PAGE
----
We pause. acknowledging that grim reality. Then:
Rina: Well….after she cures you, we could always just kill her.
Arden: Um, no.
Rina: I meant that tongue-in-cheek. You know that.
Arden: No, I didn’t. (off Rina’s expression) That’s okay. I do now.
Rina: How ambitious is this woman?
Arden: What do you mean, ‘ambitious’?
Rina: Would she want to publish her findings? One of her colleagues? This stuff is supposed to be secret, right?
Mike: Let’s not worry about the publishing. It’s—
Arden: She’s more of a political animal, than a medical animal. In my humble opinion.
Rina: Can we appeal to that side of her to make her stay silent on stuff that we might inadvertently uncover?
Arden: Choice A: Tell her everything. The truth. We don’t know her allegiances or her proclivities, so that’s probably out. Choice B: Tell her as little as possible, which will arouse her suspicions and she’ll want to know more immediately. Choice C: A full-fledged lie. Choice D: A mixture of the two, which is probably what we’re going to have to do.
Rina: Okay. Talk. But lie.
So…we say we ran into Mike on Beaumonde. There was an explosion at a factory that made some sort of chemical, surely it made the news here, and we think that Mike had been exposed to the chemicals, causing his current problem. We’re just trying to fix it. Will that suit?
Rina: Which is pretty much true, if the zombified workers are any indication of what it does to you.
Arden: We don’t know anything about zombified workers.
Rina: Oh, no. There was something very definitely not right with the people takin’ the crap off our truck.
Arden: They were fine.
Arden: Weren’t they?
The Cortex feeds on the event had nothing but praise for the brave workers who stayed behind and didn’t leave the facility, despite the fire. Dedication? Or drugged apathy? Rina remembers how slowly the workers unloaded the truck and installed the shipment into the mixer. Then again, drugs might not have been the cause: they could just have been too bored at their jobs to rush…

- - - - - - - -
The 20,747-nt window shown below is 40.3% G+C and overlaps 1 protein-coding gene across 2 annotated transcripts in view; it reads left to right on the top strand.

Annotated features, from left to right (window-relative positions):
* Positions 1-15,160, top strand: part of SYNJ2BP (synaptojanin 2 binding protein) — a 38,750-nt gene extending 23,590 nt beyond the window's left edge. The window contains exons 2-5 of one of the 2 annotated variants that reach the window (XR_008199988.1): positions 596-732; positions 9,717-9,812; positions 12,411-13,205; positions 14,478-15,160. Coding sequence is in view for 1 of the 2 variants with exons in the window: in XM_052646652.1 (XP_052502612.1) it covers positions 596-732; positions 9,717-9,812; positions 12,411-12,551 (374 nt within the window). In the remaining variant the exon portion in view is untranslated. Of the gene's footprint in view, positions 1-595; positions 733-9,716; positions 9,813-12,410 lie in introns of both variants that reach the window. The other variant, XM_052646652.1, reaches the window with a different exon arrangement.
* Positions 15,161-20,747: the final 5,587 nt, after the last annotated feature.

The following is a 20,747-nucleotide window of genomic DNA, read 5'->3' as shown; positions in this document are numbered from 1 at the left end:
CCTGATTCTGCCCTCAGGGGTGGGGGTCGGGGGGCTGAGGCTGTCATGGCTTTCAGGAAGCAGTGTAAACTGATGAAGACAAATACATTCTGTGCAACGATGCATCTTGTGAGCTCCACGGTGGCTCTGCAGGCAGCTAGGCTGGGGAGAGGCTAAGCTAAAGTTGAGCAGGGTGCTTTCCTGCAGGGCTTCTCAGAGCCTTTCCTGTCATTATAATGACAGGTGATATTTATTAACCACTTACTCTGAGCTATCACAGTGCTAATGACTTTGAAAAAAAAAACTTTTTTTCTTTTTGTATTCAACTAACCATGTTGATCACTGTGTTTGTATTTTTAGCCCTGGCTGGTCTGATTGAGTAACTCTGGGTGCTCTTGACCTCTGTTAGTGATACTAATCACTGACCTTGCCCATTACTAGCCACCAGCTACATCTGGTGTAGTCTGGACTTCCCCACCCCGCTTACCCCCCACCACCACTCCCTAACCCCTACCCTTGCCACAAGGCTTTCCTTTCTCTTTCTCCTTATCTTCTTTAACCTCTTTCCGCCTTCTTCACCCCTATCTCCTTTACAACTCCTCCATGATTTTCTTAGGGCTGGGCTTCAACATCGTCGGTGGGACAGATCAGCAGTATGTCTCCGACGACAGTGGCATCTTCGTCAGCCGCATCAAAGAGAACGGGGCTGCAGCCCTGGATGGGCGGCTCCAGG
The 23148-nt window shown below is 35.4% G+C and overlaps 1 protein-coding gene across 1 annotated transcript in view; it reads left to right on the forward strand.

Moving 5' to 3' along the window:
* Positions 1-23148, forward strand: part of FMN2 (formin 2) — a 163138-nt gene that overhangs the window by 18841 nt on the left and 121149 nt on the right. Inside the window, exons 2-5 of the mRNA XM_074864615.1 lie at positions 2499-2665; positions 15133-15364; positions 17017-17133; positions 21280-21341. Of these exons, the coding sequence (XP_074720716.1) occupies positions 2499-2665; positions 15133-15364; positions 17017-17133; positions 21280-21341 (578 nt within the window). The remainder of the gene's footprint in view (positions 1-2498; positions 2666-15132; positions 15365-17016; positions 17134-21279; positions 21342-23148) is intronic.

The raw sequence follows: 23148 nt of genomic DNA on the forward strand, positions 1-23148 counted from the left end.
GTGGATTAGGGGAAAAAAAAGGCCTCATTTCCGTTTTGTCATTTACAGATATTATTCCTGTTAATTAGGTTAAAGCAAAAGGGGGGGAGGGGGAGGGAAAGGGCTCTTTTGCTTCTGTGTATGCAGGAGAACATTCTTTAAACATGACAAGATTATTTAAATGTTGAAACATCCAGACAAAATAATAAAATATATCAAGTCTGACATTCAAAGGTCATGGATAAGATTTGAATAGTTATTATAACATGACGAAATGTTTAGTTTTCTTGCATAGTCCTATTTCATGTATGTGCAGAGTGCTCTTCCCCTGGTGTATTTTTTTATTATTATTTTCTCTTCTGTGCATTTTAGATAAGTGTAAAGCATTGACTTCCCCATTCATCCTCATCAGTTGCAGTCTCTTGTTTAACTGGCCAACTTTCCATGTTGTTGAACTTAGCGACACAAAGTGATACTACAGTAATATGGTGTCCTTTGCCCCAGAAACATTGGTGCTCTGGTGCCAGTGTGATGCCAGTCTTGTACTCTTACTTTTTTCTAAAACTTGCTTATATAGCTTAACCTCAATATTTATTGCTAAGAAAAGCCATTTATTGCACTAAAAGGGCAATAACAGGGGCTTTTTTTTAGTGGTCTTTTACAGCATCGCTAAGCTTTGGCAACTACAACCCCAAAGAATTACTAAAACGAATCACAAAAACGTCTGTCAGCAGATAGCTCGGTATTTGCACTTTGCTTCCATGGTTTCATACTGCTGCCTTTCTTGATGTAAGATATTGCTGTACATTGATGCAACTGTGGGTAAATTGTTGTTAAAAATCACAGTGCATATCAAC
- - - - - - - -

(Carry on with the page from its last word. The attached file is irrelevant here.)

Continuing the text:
Arden: We’ll use the Beaumonde story. I mean, that’s what happened, except he wasn’t exposed to the chemicals there.
Rina: Okay. We’ll talk, but lie and we’ll make it plausible so she won’t recognize the truth when she hears it.
Arden: I think you should be the one doing that. I tend to say too much.
Rina: (sighs) Fine.
Mike: (quietly) If I could make a recommendation. I don’t know how good you are at blending in at hospitals here, but if we could take her a blood sample or a CAT scan or something that maybe had something unusual in it, her curiosity might be piqued just enough that we might be able to get her to do this.
Arden: I have my doctor’s bag, I can get a blood sample from you here and now.
Mike: Right here on the sidewalk?
Arden: No, I meant once we’re inside.
Rina: If you put me in a candy striper uniform, I will kill you.
Arden: Trust me, it wouldn’t even cross my mind. I don’t know about Mike, but it didn’t cross my mind.
Mike: (dragging us back on-topic) If things are unusual, which we already know, there might be enough interest there to get her agree to keep it under wraps.
Arden: And a blood sample’s probably not going to do much if we’re talking about neural pathways. She’s going to want an MRI or a CAT scan and see how your brain is working.
Mike: All right.
Rina: She’s going to get one of those anyway, so get to it and get this done.
Mike: Whichever you think would work.
Arden: I think laying out the Beaumonde story is the best way.
Enough already. We have our story to tell Valerie. We quit the sidewalk and enter OCURC. No lights flash, no alarms blare. Rina is relieved to find her ret-job from Mike is still holding up. It goes far to reassure her despite the absence of her gun, her knife and her mesh. She still feels naked without them, but at least she’s got some measure of weaponry with her pocket tools. A Leatherman and some duct tape can be surprisingly lethal, if need be.